A flag officer’s full dress blue coat had one row of gold lace round the lapels, buttonholes, tails, pockets and pocket flaps. There was an extra row on the cuffs in addition to the distinction lace. It had a white lining and was worn with a gold laced hat, white waistcoat and breeches. The buttons remained those introduced in 1787. The undress uniform was similar but without lace on the lapels, pockets, buttonholes and the extra row on the cuff.

Captains’ dress uniform was similar to that of flag officers but without laced buttonholes and with two rows of lace on cuffs. Epaulettes were plain.”

In 1825, the white breeches were replaced by trousers for officers serving in the United Kingdom. Throughout the nineteenth century, there was great variation in uniform; officers paid for their own uniform, and often adapted it to fit civilian fashion of the time, as the Admiralty regulations governing uniform were not highly prescriptive.*

Headgear tended to follow the fashion of the times. Even a brief review of the period will show a number of variations on a theme, though the bi-corn was quite popular. Other items, such as vests and cravats or neck stocks were, to a certain extent left to the discretion of the wearer. A review of Lord Nelson’s wardrobe shows a number of “non-regulation” items including hose, waistcoat and black velvet stock.

The question is often asked as to why Captain Wentworth is not portrayed thus in most story illustrations and films. In Mansfield Park, Jane Austen, herself, answers the question:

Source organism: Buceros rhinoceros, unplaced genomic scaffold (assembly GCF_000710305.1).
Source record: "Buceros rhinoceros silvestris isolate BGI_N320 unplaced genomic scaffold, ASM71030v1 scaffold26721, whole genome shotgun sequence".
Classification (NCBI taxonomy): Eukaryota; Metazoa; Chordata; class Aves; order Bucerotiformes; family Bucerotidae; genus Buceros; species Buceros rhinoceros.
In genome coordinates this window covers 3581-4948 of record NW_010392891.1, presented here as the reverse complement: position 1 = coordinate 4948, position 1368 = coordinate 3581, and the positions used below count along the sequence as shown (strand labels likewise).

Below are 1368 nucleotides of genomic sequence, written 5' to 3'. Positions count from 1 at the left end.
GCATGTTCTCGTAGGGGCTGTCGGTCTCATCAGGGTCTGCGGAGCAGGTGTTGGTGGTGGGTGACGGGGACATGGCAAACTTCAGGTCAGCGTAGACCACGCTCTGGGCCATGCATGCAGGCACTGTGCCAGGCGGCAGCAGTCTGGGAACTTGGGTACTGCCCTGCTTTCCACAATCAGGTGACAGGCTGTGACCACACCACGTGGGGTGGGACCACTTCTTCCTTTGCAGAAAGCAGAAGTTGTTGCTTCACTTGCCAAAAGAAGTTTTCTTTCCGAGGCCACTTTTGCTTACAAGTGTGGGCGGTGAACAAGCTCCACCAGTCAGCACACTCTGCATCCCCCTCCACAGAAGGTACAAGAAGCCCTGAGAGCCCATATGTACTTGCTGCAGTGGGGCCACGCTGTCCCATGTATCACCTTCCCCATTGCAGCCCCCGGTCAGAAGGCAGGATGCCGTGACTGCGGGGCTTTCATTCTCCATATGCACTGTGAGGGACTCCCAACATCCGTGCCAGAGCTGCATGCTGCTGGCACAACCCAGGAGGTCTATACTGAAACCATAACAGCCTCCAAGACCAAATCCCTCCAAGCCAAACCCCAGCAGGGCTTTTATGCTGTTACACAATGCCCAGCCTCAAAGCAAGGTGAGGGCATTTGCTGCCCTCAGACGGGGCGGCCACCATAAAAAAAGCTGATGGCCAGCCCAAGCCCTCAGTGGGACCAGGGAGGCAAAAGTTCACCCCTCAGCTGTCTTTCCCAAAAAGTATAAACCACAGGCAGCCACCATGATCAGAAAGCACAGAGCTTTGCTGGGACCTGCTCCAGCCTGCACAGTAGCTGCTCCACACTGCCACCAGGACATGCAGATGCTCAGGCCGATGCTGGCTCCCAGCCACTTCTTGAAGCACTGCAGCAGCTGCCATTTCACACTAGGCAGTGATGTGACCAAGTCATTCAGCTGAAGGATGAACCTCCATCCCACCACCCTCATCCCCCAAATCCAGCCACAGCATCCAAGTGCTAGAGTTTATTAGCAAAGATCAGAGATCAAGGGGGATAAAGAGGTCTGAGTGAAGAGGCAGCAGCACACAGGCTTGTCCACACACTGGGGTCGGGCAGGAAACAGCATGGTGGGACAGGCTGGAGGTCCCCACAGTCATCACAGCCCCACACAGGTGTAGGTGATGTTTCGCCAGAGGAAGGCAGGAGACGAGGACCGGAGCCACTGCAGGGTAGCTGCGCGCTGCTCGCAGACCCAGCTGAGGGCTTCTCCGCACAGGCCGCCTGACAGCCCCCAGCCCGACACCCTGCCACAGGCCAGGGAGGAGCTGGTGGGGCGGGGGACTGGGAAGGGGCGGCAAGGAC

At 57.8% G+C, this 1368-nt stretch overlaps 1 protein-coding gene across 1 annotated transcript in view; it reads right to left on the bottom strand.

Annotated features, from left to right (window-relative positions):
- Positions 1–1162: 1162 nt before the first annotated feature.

William had obtained a ten days’ leave of absence, to be given to Northamptonshire, and was coming, the happiest of lieutenants, because the latest made, to shew his happiness and describe his uniform.

He came; and he would have been delighted to shew his uniform there too, had not cruel custom prohibited its appearance except on duty.

So the uniform remained at Portsmouth, and Edmund conjectured that before Fanny had any chance of seeing it, all its own freshness and all the freshness of its wearer’s feelings must be worn away.

According to Navy Regulations in 1861, “Officers on furlough will not wear their uniform, and officers are strictly prohibited from wearing any part of it while suspended from duty by sentence of a court martial.” Another portion of the regultions state that ” A person who is discharged honorably or under honorable conditions from the…Navy…may wear his uniform while going from the place of discharge to his home, within three months after his discharge.” Coupled with Jane’s suggestion of “cruel custom” it is clear that while on shore, Captains Wentoworth, Harville and Benwick would have been in civilian dress, as modeled by the newest version of Persuasion. A pity, but a historical necessity. Still, I cannot fault any costume department for desiring to change history. Wouldn’t we all like to imagine the dashing Captain in his gold laced coat, sweeping Anne off her feet and carrying her away?

Why not browse our costume section at our online giftshop for costume, patterns and accessories?